The Wall Street Journal folk are less than impressed that the EU court of first instance rejected Microsoft's appeal against the EU's antitrust ruling. (Full article only available to subscribers)
"The ruling by the European Union's second most powerful court was a judicial slam dunk for Brussels. The court upheld the European Commission's 2004 judgment that Microsoft had abused the dominance of its Windows operating system... and affirmed the record €497 million fine that Brussels levied on the company.
The decision was clear and emphatic... We can't think of anything else good to say about this outcome...
Microsoft's general counsel, Brad Smith, points out that Apple's iPod dominates the MP3 player market, in which Microsoft's Zune is the underdog, and that Google's search engine has whipped Microsoft's MSN and all other comers... Mr. Smith seems to be implying that two can play at this game of making "strategic complaints."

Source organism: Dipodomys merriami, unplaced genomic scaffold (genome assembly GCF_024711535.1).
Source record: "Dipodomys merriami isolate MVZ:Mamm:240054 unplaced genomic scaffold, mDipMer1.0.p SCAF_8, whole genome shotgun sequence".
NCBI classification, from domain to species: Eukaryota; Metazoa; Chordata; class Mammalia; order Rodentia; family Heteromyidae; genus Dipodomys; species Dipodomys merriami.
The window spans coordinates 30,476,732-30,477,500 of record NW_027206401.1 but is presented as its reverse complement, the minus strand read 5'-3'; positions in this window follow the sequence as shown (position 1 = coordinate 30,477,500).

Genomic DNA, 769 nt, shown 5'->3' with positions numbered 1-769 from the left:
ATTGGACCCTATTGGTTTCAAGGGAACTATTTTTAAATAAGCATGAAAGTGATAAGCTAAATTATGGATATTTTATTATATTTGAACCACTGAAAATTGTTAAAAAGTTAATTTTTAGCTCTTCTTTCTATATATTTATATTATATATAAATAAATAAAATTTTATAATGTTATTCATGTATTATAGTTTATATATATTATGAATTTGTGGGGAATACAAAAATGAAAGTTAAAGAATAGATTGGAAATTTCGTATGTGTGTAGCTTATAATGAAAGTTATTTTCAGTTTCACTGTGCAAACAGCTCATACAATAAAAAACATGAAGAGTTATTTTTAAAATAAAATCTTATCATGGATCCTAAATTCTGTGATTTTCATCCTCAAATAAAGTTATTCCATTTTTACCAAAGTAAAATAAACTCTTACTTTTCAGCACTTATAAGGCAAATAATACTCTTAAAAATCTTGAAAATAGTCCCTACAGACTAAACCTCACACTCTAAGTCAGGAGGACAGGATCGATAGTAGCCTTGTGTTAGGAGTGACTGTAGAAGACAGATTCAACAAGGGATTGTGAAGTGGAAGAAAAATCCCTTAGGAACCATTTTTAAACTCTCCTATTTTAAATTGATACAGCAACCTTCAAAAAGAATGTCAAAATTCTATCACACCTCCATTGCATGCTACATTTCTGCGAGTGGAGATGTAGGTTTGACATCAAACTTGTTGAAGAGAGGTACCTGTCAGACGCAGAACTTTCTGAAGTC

Firms that do so risk little of their own time, energy or money. Once it takes up a case, the Commission does the heavy lifting. The targeted companies incur huge costs to defend themselves. European regulators, and now judges, apparently believe that the proper venue for competition among technology companies is in the courtrooms rather than research labs. Everyone will be worse off, except, of course, lawyers."
Update: The EU Commissioner is not very happy with the DOJ for criticised the Microsoft decision in the EU Court of First Instance.
"A U.S. official's criticism of a European Union court ruling dismissing Microsoft's monopoly abuse appeal was "totally unacceptable," EU antitrust chief Neelie Kroes said Wednesday.
Kroes said it was wrong for a representative of the U.S. administration to criticize "an independent court of law outside its jurisdiction."
"The European Commission does not pass judgment on rulings by U.S. courts and we expect the same degree of respect from U.S. authorities on rulings by EU courts," she said. "It is absolutely not done.""